Exogenous glucose oxidation is reduced with carbohydrate feeding during exercise after starvation
Rowlands, D. S, Johnson, N. A, Thomson, J. A, Chapman, P. & Stannard, SR. (2009). Exogenous glucose oxidation is reduced with carbohydrate feeding during exercise after starvation. Metabolism: Clinical and experimental,58(8), 1161-1169. Oxford, United Kingdom: Elsevier. Retrieved from https://doi.org/10.1016/j.metabol.2009.03.016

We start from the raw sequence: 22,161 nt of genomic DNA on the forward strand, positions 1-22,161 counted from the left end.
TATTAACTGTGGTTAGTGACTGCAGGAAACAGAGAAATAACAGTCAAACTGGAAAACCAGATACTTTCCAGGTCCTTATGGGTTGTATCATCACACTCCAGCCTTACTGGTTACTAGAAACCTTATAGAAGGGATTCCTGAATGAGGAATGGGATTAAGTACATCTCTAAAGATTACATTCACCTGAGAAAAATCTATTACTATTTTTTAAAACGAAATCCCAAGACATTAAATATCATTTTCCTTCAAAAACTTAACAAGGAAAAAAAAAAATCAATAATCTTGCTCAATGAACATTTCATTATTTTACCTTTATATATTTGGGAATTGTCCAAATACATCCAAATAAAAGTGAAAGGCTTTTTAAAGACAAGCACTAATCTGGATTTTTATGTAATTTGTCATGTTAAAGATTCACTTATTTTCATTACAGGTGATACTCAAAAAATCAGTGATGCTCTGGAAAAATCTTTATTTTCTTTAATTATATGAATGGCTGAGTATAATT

Lean healthy individuals are characterized by the ability to rapidly adapt metabolism to acute changes in substrate availability and metabolic rate. However, in glucose-intolerance/insulin-resistant conditions, such as that induced by starvation, the flexibility of tissues to rapidly respond to change in substrate availability is diminished. We asked whether the conundrum of increased glucose demand by the contracting skeletal muscle during prolonged exercise and the glucose intolerance of starvation would result in the obstruction of oxidative disposal of ingested 13C-labeled glucose during exercise. Seven lean, healthy, physically active individuals (2 women, 5 men) completed a randomized crossover study comparing the effects of the normal-fed condition vs a 67-hour water-only fast on the metabolic response to carbohydrate ingestion during 80 minutes of exercise at 56% of maximum oxygen uptake. Compared with the normal condition, fasting resulted in a large overall increase in the rate of fat oxidation (mean effect, 71%; 95% confidence limit, ±22%) and moderate reductions in both exogenous (−54%, ±10%) and endogenous (−40%, ±19%) glucose oxidation rates during exercise. Over the course of exercise, fat oxidation was impermeable to change in the fasting condition, but increased moderately (33%, ±19%) in the normal condition. These changes were associated with a large increase in plasma free fatty-acid concentration (120%, ±64%) and a moderate increase in blood lactate concentration (58%, ±50%). In contrast, large reductions in resting blood glucose (−21%, ±14%) and moderate reductions in plasma insulin concentrations (−47%, ±26%) were observed in the fast condition; but this effect was reversed for glucose (30%, ± 24%) and negated for insulin by the end of exercise. To conclude, a 67-hour fast leads to an impermeable increase in fat oxidation, suppression of both exogenous and endogenous carbohydrate oxidation, and a metabolic response consistent with resistance to contraction-induced exogenous glucose uptake and oxidation.
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